Comfort Basket For The Caregiver

Comfort Basket For The Caregiver

Life & Death Matters Post

In the palliative care books, Integrating a Palliative Approach: Essentials for Personal Support Workers, and Essentials in Hospice and Palliative Care: A Practical Resource for Every Nurse, I use the image of a comfort basket to refer to non-pharmacological (non-medicinal) items that can help promote comfort and provide support when caring for a person who is unwell, and when supporting family members and other caregivers. The motto for the comfort basket is to

Respect the individual and individualize the care

The COVID-19 global crisis is stressful for professional and family caregivers. Fears of infection, lack of personal protective equipment, concerns about food shortages (and toilet paper shortages) combined with stress related to social distancing and quarantining are causing many to feel anxious.

One way to help manage stress and anxiety is through self-care.

A comfort basket can be filled with items for self-care. When a person engages in activities that bring them peace, calm, and a sense of being cared-for and of not being alone, their stress and anxiety diminishes.

I would like to dedicate this post to the family and friends whose loved ones are ill with COVID-19 and those whose loved ones are in care and they may not be able to provide care or see them.

Ways to support family and friends during COVID-19

Consider providing certificates and coupons for:

  • Online music services
  • Online meditation, guided imagery, yoga resources and courses…. and perhaps support to help access on the caregivers’ computer or mobile device
  • Gift certificate for meals (take out, delivery or meals that you make for their freezer)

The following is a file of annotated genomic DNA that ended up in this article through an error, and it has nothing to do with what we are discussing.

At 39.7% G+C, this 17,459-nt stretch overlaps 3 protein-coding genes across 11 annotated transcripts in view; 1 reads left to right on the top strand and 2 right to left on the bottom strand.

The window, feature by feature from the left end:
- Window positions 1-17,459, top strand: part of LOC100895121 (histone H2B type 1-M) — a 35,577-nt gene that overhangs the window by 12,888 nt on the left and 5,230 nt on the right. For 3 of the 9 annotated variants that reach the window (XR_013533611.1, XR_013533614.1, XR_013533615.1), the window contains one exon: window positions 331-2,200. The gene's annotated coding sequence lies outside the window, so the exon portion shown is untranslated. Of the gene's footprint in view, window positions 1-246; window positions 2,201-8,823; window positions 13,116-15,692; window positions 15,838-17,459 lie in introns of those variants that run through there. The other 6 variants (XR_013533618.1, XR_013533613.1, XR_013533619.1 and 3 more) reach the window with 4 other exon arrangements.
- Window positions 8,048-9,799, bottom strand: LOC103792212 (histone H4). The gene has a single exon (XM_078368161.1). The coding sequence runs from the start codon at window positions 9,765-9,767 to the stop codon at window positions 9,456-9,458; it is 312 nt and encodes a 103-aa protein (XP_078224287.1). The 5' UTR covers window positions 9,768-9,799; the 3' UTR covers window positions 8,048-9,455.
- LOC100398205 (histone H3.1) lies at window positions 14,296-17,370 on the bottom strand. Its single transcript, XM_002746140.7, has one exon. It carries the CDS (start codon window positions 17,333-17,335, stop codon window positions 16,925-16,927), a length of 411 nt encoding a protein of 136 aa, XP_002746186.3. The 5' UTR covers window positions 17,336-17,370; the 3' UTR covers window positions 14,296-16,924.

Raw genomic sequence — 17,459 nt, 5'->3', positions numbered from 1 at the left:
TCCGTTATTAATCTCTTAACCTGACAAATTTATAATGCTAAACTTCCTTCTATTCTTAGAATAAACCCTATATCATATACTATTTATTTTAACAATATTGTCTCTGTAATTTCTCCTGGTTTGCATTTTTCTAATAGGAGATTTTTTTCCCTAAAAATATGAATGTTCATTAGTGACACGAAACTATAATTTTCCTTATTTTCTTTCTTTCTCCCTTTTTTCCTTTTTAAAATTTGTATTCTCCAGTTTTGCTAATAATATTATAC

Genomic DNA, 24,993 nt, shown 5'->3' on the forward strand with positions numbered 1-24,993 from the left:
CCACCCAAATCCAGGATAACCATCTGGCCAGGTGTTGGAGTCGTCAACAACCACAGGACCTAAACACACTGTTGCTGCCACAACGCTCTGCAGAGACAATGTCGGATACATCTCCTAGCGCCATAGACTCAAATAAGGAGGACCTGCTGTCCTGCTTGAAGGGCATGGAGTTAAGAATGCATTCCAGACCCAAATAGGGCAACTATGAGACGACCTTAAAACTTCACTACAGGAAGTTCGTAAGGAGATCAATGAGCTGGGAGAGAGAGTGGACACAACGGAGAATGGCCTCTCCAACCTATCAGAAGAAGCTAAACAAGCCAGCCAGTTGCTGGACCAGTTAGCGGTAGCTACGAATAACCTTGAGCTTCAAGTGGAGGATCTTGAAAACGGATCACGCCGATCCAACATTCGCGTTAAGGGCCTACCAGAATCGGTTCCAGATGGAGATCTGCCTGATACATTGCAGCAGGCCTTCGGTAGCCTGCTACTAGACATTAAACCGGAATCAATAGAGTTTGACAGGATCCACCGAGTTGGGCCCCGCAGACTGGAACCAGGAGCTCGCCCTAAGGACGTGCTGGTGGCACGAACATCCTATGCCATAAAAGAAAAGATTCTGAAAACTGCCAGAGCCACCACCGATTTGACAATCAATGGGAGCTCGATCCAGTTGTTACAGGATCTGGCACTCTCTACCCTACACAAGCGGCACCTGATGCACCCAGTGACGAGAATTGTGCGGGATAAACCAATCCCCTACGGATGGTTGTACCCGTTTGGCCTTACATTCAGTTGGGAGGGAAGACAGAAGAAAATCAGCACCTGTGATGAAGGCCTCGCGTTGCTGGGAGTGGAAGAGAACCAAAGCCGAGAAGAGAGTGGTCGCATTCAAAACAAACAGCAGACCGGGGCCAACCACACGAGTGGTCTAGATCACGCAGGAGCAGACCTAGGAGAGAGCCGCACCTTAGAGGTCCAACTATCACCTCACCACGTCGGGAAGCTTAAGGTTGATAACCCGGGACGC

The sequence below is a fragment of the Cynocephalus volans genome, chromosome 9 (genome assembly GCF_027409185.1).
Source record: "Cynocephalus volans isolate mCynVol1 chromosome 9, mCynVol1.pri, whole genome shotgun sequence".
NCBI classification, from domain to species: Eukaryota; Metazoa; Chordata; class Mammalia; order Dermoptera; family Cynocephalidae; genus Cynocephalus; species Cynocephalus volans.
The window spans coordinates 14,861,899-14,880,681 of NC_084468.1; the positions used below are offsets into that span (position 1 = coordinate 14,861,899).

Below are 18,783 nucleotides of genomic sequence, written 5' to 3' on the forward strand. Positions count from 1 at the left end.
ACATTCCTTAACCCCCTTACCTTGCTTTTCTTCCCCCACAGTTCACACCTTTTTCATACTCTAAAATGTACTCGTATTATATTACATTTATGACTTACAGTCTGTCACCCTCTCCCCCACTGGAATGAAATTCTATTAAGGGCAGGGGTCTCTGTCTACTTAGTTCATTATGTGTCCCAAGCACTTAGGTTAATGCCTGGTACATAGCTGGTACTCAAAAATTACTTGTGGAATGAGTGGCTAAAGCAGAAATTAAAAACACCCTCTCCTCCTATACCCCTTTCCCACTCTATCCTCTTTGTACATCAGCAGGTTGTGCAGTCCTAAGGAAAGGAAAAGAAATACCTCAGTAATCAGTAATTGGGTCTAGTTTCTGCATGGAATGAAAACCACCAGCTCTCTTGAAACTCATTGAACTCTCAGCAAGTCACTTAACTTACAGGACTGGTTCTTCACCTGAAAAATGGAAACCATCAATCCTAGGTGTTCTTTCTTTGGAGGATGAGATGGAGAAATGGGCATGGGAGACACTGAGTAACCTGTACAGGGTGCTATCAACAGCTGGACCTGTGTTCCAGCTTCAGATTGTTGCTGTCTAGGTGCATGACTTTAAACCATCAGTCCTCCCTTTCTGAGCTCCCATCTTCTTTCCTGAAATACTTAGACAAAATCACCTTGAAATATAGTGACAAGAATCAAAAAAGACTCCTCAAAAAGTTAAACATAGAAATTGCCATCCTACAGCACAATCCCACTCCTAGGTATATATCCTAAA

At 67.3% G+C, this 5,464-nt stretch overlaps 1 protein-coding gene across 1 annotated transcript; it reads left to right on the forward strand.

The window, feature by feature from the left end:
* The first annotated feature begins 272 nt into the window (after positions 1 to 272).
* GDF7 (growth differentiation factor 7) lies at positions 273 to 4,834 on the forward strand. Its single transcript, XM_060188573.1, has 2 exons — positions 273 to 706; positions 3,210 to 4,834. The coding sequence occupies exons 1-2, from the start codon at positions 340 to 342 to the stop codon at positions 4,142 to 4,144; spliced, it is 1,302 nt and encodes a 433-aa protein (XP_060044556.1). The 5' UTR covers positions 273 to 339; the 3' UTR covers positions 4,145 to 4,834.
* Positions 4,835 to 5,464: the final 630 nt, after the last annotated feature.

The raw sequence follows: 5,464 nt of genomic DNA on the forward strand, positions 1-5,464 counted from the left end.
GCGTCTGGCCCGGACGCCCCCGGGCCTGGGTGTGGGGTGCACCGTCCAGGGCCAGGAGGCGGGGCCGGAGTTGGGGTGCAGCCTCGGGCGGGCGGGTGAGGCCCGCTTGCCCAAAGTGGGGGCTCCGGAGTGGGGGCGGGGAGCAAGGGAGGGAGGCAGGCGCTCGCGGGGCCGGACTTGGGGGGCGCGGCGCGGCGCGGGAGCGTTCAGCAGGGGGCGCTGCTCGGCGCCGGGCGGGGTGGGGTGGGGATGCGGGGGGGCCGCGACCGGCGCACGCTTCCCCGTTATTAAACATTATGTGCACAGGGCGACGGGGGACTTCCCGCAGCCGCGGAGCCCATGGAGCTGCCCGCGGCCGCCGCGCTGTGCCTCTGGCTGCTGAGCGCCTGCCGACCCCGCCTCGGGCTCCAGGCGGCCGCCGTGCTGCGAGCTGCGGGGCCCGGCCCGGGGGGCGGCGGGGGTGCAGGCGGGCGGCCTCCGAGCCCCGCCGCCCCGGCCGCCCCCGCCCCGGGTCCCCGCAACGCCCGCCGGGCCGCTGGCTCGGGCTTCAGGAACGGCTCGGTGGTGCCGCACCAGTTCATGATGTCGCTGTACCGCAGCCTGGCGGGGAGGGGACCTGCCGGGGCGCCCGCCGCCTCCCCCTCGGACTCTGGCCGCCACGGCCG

• Gift certificate for extra hours of caregiver services from an agency or private caregivers
  • Coupon to help with household work and activities for a specified time period, e.g., walk the dog daily for one week, or take the garbage out for one month, or mow the lawn 5 times, or do two hours of errands
  • A group of fabulous teenagers to come and sing to them for half an hour.

The key is to provide items or services that give comfort to the person

Consider creating a comfort basket for the caregivers and family that could ease their anxiety and bring them comfort. Items to consider are:

    • Hand cream, massage cream Comfort Basket with selfcare items
    • Bath bombs
    • Heating bags
    • Gel booties or gloves
    • Foot roller
    • Eye pillow
    • Journal & pen, coloured pens, tools for creative expression
    • Books to soothe the soul – choose topics that interest the person the book is for.
    • Mug with special teas, e.g., camomile, mint; hot cocoa, plus cookies or other delicious treat
    • Candles, candle holder
    • TV subscription to access a wider range of entertainment, e.g., Apple TV, Acorn TV, Amazon Video, Netflix, PBS
    • Noise-cancelling headphones for listening to music or videos when others are resting

What items would you like to receive, or what items have you given that were appreciated?

We’d love to hear your ideas! Leave a comment below

For more information, join the conversation in the Life and Death Matters Community

Read more about self-care for caregivers here

2 Responses

    1. Chloe, what a great idea. Colouring books for adults have really become popular in the past few years, and seem to find a niche in helping people access a more meditative place.
      thanks for the idea!

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Courtney Murrell is a PSW who works in hospice palliative care.

When she is not at work, she is spending time with her family, going on hikes or writing. Courtney is a lifelong learner and loves to share her passion for writing as a wellness practice.

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